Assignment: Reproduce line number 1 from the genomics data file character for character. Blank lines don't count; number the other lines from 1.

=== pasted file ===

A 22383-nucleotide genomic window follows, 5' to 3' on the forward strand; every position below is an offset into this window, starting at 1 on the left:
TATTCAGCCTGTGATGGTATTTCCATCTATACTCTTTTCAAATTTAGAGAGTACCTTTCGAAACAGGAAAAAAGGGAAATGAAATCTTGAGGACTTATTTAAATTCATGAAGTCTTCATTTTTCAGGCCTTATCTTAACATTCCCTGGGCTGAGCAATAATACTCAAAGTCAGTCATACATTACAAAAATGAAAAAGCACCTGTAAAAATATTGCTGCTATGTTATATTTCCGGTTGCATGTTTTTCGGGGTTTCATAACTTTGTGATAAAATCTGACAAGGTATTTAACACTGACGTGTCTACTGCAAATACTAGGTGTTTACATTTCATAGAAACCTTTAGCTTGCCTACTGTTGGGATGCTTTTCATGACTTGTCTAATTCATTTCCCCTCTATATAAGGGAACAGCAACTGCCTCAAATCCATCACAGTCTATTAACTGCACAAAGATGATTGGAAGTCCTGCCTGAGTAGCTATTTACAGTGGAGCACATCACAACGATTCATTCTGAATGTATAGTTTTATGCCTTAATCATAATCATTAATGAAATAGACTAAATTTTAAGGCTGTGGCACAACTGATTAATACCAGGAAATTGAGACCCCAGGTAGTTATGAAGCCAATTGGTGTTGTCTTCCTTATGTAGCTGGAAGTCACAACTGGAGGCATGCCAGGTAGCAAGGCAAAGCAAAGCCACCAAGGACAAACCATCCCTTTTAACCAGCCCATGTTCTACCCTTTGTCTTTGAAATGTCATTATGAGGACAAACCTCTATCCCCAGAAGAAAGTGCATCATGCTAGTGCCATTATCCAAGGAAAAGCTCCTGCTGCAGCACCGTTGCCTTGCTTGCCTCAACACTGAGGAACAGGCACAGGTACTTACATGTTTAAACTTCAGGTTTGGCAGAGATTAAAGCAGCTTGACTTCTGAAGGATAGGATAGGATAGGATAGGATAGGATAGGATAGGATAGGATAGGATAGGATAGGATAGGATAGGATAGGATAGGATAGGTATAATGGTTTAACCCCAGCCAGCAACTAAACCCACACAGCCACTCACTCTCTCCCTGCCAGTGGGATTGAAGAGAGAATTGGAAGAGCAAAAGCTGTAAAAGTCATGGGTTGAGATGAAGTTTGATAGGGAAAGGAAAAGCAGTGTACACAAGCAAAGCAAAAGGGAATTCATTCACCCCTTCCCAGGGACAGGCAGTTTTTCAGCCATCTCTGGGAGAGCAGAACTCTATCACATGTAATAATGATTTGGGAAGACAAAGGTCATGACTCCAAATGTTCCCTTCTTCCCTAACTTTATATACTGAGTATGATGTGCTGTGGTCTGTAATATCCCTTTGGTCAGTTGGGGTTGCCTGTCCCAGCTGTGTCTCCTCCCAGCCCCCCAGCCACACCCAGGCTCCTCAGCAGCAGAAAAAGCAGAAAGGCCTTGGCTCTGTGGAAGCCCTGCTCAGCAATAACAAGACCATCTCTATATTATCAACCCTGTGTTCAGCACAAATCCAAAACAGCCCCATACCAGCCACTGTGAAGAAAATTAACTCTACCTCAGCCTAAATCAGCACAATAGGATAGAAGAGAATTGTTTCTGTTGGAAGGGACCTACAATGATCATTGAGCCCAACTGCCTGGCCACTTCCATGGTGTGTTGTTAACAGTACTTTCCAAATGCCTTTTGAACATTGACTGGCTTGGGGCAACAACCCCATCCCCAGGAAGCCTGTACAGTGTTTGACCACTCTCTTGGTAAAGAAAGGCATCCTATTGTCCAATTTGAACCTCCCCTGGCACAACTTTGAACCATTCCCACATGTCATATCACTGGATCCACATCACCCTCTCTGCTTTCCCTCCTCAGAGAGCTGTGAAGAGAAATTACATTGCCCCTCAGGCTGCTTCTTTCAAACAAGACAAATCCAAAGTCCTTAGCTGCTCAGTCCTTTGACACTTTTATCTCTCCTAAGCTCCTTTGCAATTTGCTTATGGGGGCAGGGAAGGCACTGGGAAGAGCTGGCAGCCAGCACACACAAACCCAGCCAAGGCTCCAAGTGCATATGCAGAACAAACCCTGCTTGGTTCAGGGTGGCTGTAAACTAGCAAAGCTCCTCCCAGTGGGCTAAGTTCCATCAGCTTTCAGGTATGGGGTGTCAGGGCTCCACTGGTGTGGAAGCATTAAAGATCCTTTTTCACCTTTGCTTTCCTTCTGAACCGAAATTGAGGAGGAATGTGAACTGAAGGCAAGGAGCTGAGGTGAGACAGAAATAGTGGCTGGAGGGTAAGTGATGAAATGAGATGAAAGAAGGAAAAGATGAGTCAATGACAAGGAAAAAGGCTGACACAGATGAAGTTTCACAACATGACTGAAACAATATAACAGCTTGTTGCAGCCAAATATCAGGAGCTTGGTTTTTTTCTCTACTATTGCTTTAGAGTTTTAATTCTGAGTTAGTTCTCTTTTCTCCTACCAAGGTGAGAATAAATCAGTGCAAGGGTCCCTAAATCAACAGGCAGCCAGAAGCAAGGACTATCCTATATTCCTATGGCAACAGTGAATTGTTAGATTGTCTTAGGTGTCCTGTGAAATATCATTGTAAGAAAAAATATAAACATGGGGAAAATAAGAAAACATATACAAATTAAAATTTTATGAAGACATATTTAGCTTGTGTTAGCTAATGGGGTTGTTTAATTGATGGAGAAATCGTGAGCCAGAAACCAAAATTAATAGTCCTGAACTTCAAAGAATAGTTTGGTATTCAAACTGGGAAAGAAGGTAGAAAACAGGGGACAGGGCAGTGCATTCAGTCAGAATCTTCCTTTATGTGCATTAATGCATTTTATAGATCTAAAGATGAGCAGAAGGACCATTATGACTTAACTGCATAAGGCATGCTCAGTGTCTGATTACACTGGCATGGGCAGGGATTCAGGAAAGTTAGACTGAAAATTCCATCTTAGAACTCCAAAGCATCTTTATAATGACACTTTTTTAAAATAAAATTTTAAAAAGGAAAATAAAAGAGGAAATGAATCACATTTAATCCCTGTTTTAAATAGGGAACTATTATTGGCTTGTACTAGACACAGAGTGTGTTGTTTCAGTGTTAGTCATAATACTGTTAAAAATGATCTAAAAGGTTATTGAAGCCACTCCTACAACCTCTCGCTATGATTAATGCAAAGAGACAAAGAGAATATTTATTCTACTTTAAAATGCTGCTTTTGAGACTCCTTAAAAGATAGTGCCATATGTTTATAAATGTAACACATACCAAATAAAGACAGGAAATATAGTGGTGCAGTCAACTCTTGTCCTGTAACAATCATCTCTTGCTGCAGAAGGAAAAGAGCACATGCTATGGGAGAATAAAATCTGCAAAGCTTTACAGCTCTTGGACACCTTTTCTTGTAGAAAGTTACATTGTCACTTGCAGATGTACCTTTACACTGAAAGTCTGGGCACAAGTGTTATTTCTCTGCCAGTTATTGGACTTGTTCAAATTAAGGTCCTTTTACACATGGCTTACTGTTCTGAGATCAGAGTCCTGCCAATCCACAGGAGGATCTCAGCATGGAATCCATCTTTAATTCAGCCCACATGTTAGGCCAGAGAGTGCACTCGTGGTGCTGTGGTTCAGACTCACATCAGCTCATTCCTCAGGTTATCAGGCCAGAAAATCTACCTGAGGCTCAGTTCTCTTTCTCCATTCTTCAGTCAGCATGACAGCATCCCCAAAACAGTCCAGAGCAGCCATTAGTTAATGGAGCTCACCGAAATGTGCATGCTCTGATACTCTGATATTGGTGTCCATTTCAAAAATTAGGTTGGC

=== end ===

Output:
A 22383-nucleotide genomic window follows, 5' to 3' on the forward strand; every position below is an offset into this window, starting at 1 on the left: